Thursday, April 8, 2010

Your Credit Card Company Spies On You

According to this article in the New York Times, credit card companies have recently been implementing new strategies for reducing their risk -- strategies based on monitoring and analyzing your behavior in depth.

They now have algorithms that use data on what you buy and how you pay it off -- even how often you check your balances on the web -- to determine if you could be having marital difficulties, if you may be at risk of losing your job, if you are having emotional or psychological problems, or if you are simply the kind of person who eventually defaults on obligations.

They even analyze the kinds of products you buy to determine if you are a morally and socially responsible person.

For example, if you buy carbon monoxide monitors, birdseed, those little felt pads for the bottom of your chairs, and Mobil 1 motor oil, that correlates well with paying bills on time. If you use your card on drinks at biker bars, guns, sleazy magazines, generic cheap motor oil, and "Mega Thruster Exhaust Systems", you are much more likely to miss payments eventually.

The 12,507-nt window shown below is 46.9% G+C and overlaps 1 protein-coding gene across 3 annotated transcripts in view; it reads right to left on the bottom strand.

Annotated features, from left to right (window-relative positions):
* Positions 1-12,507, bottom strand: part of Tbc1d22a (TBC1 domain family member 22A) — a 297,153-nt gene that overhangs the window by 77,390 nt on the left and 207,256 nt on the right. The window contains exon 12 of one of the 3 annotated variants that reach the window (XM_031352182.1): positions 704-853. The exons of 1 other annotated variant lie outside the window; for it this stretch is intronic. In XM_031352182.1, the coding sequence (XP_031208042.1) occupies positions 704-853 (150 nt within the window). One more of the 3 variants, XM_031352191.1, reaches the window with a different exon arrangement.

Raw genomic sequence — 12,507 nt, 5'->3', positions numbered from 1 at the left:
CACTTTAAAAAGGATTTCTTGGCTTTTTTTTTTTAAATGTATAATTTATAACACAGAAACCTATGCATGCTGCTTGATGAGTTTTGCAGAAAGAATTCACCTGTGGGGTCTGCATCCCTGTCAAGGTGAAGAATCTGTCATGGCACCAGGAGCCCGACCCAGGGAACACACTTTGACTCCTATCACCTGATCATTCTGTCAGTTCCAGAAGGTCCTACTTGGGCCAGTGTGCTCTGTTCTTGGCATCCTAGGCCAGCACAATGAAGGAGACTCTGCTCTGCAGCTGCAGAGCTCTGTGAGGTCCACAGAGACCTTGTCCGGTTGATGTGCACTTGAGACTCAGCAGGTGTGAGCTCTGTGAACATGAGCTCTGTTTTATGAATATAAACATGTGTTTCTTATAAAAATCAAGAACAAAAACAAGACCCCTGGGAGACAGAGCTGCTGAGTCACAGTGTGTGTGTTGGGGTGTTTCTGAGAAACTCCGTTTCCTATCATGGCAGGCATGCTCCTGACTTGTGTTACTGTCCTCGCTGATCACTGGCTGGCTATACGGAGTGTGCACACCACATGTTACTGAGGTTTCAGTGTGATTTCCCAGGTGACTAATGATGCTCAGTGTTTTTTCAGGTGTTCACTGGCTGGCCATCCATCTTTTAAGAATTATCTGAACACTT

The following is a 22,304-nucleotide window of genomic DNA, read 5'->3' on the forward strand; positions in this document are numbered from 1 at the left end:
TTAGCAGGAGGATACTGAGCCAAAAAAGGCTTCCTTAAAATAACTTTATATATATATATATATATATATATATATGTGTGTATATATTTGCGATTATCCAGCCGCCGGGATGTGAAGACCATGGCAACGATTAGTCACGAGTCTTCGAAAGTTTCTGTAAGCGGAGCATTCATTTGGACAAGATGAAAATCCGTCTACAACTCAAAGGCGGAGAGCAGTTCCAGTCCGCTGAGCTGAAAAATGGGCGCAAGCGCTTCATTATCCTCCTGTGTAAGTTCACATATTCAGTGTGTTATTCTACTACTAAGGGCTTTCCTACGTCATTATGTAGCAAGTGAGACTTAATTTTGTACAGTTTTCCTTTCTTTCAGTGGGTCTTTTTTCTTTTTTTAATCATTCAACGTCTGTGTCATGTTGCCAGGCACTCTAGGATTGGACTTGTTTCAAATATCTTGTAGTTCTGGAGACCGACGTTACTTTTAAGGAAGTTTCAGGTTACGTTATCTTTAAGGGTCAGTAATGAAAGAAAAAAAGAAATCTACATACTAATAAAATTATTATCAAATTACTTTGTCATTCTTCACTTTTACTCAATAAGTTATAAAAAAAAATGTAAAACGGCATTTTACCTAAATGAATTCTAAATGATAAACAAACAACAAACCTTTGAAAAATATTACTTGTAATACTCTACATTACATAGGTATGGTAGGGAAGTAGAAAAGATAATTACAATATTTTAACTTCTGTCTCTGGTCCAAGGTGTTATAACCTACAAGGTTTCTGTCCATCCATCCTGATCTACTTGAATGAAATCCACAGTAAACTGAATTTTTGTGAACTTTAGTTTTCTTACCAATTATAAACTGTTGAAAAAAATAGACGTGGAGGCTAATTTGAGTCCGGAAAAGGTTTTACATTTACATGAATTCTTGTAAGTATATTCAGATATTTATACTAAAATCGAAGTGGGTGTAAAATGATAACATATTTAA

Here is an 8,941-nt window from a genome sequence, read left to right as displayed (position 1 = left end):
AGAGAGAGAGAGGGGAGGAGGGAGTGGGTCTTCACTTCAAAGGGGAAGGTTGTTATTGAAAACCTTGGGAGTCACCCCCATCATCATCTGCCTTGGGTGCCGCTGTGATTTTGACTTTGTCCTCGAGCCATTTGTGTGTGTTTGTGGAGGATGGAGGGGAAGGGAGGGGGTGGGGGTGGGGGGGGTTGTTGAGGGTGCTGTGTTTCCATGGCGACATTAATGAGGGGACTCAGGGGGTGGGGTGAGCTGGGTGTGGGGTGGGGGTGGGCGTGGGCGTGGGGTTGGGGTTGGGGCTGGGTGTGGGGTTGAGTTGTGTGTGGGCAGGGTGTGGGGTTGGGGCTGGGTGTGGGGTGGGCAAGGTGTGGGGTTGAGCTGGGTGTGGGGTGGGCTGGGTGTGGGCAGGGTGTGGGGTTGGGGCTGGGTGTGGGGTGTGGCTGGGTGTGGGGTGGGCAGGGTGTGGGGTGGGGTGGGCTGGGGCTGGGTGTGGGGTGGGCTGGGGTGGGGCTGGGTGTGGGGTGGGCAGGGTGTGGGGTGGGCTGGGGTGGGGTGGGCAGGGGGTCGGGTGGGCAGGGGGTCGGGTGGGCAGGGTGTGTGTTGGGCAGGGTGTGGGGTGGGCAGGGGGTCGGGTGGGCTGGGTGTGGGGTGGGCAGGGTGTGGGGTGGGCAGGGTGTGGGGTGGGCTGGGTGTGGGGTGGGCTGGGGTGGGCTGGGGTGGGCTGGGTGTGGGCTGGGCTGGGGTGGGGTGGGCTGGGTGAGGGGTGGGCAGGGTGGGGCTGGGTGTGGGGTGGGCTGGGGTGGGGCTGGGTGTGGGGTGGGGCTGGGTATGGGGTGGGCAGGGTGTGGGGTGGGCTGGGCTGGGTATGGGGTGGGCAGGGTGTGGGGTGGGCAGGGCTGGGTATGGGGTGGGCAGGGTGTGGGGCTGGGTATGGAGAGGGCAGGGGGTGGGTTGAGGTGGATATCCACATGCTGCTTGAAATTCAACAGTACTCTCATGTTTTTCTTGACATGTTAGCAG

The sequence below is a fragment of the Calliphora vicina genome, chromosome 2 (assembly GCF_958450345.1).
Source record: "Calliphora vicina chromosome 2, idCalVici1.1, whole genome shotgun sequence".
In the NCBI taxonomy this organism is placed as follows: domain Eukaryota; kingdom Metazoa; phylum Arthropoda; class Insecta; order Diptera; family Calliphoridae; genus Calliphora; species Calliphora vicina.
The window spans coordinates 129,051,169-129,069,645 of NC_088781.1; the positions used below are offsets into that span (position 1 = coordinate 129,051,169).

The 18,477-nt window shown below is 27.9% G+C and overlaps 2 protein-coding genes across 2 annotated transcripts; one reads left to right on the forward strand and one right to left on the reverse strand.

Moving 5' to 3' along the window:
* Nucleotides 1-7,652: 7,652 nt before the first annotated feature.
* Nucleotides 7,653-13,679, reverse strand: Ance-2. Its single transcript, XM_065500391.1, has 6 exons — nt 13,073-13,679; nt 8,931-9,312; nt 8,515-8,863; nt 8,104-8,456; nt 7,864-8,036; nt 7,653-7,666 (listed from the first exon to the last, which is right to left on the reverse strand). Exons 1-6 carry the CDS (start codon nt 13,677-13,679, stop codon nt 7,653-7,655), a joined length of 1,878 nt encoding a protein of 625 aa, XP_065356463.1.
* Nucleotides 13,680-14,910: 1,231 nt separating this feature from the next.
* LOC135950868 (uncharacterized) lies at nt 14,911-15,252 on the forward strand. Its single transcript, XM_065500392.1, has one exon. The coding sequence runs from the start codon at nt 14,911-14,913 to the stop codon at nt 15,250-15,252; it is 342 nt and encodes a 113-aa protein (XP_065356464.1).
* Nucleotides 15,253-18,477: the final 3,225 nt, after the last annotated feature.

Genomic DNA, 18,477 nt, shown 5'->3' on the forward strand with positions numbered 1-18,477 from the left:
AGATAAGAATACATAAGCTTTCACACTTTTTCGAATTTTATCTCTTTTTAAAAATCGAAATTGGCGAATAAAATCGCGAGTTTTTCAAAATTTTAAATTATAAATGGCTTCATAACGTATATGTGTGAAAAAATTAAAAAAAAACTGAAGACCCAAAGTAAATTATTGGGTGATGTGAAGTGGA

If you purchase marriage counseling services, this raises a red flag that soon you may be talking to your credit card company about how the debt on your card is not really yours, but your ex-spouse's -- and you have no intent to pay it.

And any activity at a pawn shop is damning.

Conversely, activity that shows an upcoming wedding or birth of a child will usually indicate responsible behavior.

The algorithms take all of this data and build a complete psychological profile of you, updated monthly, which is then used to extrapolate risk. As more negatives are recorded, companies will begin to reduce your credit line and increase minimum payments to squeeze out as much cash as possible before you default.

“It’s really hard to get clean insights of a cardholder’s state of mind,” said Andy Jennings, the head of research and development at FICO, one of the biggest and oldest analytic firms. “The more subtle the insight, the more cleverness finding it requires. If someone pays for a big cable television package each month with their card, are they rich? Or does it signal they don’t have the sense to avoid products they can’t afford? If they check their balance three times a day, are they worried or uptight? We may look at 300 different characteristics just to predict their delinquency risk.”

“The person who buys a skull for their car, they are like people who go to a bar named Sharx,” Martin told me. “Would you give them a loan?”

Another thought also occurs to me:  When the government is responsible for our health care, will they want to look at all this data to determine our medical risks also?  With Obama, we are all responsible for each other now, and friends don't let friends eat unhealthy food, or play with dangerous toys.

Or as I saw in another article recently, "Society works more efficiently when there is no privacy."

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